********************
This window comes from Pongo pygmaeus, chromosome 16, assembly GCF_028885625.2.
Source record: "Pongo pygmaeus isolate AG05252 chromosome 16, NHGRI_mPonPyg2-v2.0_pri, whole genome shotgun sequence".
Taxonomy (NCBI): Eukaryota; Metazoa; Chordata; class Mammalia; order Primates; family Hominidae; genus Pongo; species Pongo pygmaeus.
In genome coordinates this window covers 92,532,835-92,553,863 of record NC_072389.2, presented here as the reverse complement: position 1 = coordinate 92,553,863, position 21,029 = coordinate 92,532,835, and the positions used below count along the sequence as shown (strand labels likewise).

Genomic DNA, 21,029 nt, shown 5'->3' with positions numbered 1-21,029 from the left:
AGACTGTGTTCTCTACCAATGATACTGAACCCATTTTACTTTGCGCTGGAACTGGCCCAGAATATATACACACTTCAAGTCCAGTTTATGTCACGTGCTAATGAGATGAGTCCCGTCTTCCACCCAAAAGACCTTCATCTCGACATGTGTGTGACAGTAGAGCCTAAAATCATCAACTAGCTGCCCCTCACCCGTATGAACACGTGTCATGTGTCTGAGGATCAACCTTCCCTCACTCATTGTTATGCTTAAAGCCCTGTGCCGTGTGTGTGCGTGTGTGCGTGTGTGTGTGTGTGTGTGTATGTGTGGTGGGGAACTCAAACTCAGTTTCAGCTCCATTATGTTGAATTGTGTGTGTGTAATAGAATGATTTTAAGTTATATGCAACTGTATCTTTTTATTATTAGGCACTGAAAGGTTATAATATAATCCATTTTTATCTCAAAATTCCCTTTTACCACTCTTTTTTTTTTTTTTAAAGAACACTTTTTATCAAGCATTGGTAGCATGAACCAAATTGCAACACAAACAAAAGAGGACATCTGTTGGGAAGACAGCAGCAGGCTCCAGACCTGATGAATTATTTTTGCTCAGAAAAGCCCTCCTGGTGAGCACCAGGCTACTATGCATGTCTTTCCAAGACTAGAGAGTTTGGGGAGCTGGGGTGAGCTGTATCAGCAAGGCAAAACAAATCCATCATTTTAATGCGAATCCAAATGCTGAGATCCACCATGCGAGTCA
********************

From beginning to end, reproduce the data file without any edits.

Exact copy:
This window comes from Pongo pygmaeus, chromosome 16, assembly GCF_028885625.2.
Source record: "Pongo pygmaeus isolate AG05252 chromosome 16, NHGRI_mPonPyg2-v2.0_pri, whole genome shotgun sequence".
Taxonomy (NCBI): Eukaryota; Metazoa; Chordata; class Mammalia; order Primates; family Hominidae; genus Pongo; species Pongo pygmaeus.
In genome coordinates this window covers 92,532,835-92,553,863 of record NC_072389.2, presented here as the reverse complement: position 1 = coordinate 92,553,863, position 21,029 = coordinate 92,532,835, and the positions used below count along the sequence as shown (strand labels likewise).

Genomic DNA, 21,029 nt, shown 5'->3' with positions numbered 1-21,029 from the left:
AGACTGTGTTCTCTACCAATGATACTGAACCCATTTTACTTTGCGCTGGAACTGGCCCAGAATATATACACACTTCAAGTCCAGTTTATGTCACGTGCTAATGAGATGAGTCCCGTCTTCCACCCAAAAGACCTTCATCTCGACATGTGTGTGACAGTAGAGCCTAAAATCATCAACTAGCTGCCCCTCACCCGTATGAACACGTGTCATGTGTCTGAGGATCAACCTTCCCTCACTCATTGTTATGCTTAAAGCCCTGTGCCGTGTGTGTGCGTGTGTGCGTGTGTGTGTGTGTGTGTGTATGTGTGGTGGGGAACTCAAACTCAGTTTCAGCTCCATTATGTTGAATTGTGTGTGTGTAATAGAATGATTTTAAGTTATATGCAACTGTATCTTTTTATTATTAGGCACTGAAAGGTTATAATATAATCCATTTTTATCTCAAAATTCCCTTTTACCACTCTTTTTTTTTTTTTTAAAGAACACTTTTTATCAAGCATTGGTAGCATGAACCAAATTGCAACACAAACAAAAGAGGACATCTGTTGGGAAGACAGCAGCAGGCTCCAGACCTGATGAATTATTTTTGCTCAGAAAAGCCCTCCTGGTGAGCACCAGGCTACTATGCATGTCTTTCCAAGACTAGAGAGTTTGGGGAGCTGGGGTGAGCTGTATCAGCAAGGCAAAACAAATCCATCATTTTAATGCGAATCCAAATGCTGAGATCCACCATGCGAGTCA